The project, which opened yesterday at the start of London Open House, revolves around the disc jockey Robin Allinson's compilation of five tracks to match five modern locations. It brought a group of 16-to 18-year- olds to the five buildings and asked them to listen to a tape of Allinson's compilation. They were urged to see, hear and feel both the architecture and the energy and rhythm of each place.
The teenagers were also asked to match one of the five Sound Space tracks to each of the locations and give reasons for their choices. The winner receives a night out with the disc jockey Paul Oakenfold, who says that Sound Space is "a brilliant way to get into music and architecture".
Such initiatives are important. This year's entry numbers for architectural courses are way down, fewer students graduate each year, and visual appreciation of modern buildings is not even on the curriculum. The design consultants Imagination sponsored Sound Space, not simply to boost Ucas listings but to get lively youngsters interested in static buildings and see them as hothouses for ideas. It stumped up pounds 20,000 to promote the event as part of London Open House. Participants received the free tape and special coaches were laid on to take them to each of the separate locations. It is hoped that the day will inspire the students to participate in a second stage, dubbed Packaging Space.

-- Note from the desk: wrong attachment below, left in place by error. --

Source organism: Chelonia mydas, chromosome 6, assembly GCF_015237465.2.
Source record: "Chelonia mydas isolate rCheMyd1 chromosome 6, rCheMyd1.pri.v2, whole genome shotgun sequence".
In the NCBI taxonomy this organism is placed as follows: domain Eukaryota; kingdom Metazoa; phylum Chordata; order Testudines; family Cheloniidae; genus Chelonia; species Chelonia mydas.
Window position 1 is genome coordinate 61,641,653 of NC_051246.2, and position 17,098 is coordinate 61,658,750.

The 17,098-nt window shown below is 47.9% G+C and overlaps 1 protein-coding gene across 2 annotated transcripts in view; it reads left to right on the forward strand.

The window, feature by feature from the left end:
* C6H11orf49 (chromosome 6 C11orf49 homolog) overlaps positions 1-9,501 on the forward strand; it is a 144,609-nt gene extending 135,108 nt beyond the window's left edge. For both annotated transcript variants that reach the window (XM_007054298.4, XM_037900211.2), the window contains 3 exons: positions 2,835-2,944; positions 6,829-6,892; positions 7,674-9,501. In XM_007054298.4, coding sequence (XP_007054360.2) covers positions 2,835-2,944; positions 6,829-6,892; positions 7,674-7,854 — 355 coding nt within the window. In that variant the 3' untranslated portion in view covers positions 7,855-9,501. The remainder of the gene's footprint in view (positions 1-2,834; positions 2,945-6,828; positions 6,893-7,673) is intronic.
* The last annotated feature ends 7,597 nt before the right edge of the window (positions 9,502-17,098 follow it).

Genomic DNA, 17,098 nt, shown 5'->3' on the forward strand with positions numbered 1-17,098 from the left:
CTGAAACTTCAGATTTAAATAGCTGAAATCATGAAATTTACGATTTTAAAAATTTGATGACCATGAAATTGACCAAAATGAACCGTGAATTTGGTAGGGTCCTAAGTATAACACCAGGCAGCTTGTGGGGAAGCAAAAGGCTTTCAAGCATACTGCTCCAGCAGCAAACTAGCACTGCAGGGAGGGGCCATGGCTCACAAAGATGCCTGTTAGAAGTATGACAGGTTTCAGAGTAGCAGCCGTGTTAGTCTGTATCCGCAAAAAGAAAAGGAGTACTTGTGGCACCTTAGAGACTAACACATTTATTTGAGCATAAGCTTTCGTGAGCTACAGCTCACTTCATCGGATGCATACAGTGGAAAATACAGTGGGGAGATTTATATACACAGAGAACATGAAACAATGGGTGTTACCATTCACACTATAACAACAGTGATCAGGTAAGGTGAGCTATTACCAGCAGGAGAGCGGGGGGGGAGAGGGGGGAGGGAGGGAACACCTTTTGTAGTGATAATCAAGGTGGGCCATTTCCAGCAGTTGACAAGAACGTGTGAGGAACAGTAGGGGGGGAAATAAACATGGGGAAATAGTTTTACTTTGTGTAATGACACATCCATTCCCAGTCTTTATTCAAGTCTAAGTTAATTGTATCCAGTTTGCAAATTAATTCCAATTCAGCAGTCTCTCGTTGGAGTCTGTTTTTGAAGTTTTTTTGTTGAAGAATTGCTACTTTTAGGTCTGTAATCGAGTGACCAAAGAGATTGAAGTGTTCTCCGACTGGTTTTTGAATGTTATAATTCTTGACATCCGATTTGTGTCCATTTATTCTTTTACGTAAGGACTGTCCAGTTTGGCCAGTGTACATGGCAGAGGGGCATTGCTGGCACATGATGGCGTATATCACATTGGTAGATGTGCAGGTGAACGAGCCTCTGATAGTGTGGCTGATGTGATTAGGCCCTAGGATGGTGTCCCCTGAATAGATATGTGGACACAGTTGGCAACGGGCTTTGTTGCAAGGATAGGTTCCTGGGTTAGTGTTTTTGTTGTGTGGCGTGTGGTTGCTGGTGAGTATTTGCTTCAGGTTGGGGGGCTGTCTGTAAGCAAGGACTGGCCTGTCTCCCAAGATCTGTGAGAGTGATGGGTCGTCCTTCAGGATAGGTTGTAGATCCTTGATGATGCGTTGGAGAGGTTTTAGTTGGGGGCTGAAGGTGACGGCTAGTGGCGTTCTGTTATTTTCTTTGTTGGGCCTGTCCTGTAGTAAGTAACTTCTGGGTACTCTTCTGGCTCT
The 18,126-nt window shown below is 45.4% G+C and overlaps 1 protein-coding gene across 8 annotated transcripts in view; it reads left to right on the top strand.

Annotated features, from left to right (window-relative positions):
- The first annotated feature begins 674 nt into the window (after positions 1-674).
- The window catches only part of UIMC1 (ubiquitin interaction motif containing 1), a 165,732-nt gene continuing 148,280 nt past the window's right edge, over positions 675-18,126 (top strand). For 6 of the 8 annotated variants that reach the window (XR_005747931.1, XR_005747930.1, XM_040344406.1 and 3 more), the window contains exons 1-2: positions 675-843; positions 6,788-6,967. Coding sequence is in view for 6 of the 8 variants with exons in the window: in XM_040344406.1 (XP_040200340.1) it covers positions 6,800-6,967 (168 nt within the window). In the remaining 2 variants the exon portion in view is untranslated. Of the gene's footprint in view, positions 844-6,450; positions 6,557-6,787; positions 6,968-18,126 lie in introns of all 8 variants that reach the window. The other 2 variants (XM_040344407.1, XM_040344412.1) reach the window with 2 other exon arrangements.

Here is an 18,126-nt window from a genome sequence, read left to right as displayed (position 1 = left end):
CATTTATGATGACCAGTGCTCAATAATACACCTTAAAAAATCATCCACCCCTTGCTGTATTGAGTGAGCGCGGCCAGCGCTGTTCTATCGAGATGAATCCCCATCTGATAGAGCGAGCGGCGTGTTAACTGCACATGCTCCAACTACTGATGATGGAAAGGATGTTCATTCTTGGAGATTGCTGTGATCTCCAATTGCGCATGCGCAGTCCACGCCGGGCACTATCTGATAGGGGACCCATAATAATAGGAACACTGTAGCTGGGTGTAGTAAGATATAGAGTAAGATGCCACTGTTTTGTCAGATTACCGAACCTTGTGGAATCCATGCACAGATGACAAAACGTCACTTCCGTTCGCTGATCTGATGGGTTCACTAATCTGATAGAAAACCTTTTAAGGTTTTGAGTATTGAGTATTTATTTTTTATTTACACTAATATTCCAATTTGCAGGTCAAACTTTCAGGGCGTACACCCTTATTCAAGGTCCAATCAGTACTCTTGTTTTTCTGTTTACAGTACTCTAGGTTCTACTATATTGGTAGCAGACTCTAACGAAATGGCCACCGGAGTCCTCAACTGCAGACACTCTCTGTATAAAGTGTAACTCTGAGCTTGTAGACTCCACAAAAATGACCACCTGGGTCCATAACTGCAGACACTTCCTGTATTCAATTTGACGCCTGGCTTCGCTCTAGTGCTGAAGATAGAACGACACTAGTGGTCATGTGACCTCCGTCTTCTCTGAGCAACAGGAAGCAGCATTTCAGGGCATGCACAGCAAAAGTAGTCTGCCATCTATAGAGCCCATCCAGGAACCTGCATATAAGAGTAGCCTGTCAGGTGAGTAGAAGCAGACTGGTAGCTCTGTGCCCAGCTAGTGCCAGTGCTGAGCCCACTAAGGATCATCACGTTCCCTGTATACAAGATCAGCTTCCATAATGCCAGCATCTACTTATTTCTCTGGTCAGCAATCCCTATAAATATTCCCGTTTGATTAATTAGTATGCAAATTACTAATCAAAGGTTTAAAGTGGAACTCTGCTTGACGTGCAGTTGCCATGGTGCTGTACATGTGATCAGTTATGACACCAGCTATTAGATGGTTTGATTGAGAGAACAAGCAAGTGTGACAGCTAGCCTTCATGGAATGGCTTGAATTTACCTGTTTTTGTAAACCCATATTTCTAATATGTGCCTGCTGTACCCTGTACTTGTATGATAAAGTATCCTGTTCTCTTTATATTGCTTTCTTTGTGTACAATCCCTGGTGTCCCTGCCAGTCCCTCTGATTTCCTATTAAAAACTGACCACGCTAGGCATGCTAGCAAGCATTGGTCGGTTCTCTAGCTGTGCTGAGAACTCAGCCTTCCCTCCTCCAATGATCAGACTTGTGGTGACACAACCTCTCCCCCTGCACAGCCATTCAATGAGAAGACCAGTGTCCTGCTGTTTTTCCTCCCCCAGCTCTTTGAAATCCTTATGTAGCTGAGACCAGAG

The five locations were: Imagination building, by Ron Heron; Channel 4's headquarters and his home, by Richard Rogers; The Ark office block, by Ralph Erskine; and Richard Paxton's and Heidi Locher's house in Clerkenwell. Precipitous walkways by Ron Heron, under the glass atrium of the Imagination office, rang to the beat of Brandy and Coke's dance hit "Sitting on Top of the World". Channel 4's headquarters, by Richard Rogers, was matched with the robotic beat of "Original Control" by Meat Beat Manifesto, and the bulbous brown-glass Ark - which noses over the Hammersmith flyover and has hardly any straight walls - was matched with LTJ Bukem's constantly changing tempo.
But this musical introduction to architecture is not supposed to be like listening to Peter and the Wolf at primary school. As with so many things aimed at the MTV generation, Sound Space, just like using the Internet, is an essentially solitary experience - participants are insulated by their headphones.